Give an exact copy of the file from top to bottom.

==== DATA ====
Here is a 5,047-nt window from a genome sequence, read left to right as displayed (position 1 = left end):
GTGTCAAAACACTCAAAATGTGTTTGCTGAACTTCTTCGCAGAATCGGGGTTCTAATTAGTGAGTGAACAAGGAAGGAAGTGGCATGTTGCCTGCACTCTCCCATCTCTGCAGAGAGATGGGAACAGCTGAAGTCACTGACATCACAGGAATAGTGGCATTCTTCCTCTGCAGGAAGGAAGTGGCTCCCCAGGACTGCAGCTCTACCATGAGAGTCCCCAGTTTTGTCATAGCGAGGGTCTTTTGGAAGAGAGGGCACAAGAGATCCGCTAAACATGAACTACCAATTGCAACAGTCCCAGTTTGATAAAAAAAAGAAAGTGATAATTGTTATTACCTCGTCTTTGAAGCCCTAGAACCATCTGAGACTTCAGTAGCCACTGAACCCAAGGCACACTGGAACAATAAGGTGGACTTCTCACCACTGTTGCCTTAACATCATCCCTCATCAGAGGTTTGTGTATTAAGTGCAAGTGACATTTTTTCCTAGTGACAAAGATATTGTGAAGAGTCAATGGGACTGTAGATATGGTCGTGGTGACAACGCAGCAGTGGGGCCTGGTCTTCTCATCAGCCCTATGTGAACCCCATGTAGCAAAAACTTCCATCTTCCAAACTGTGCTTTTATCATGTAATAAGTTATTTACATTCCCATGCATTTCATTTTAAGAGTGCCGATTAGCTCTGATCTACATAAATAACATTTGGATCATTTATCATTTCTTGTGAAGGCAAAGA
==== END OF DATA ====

Here is a 5,047-nt window from a genome sequence, read left to right as displayed (position 1 = left end):
GTGTCAAAACACTCAAAATGTGTTTGCTGAACTTCTTCGCAGAATCGGGGTTCTAATTAGTGAGTGAACAAGGAAGGAAGTGGCATGTTGCCTGCACTCTCCCATCTCTGCAGAGAGATGGGAACAGCTGAAGTCACTGACATCACAGGAATAGTGGCATTCTTCCTCTGCAGGAAGGAAGTGGCTCCCCAGGACTGCAGCTCTACCATGAGAGTCCCCAGTTTTGTCATAGCGAGGGTCTTTTGGAAGAGAGGGCACAAGAGATCCGCTAAACATGAACTACCAATTGCAACAGTCCCAGTTTGATAAAAAAAAGAAAGTGATAATTGTTATTACCTCGTCTTTGAAGCCCTAGAACCATCTGAGACTTCAGTAGCCACTGAACCCAAGGCACACTGGAACAATAAGGTGGACTTCTCACCACTGTTGCCTTAACATCATCCCTCATCAGAGGTTTGTGTATTAAGTGCAAGTGACATTTTTTCCTAGTGACAAAGATATTGTGAAGAGTCAATGGGACTGTAGATATGGTCGTGGTGACAACGCAGCAGTGGGGCCTGGTCTTCTCATCAGCCCTATGTGAACCCCATGTAGCAAAAACTTCCATCTTCCAAACTGTGCTTTTATCATGTAATAAGTTATTTACATTCCCATGCATTTCATTTTAAGAGTGCCGATTAGCTCTGATCTACATAAATAACATTTGGATCATTTATCATTTCTTGTGAAGGCAAAGA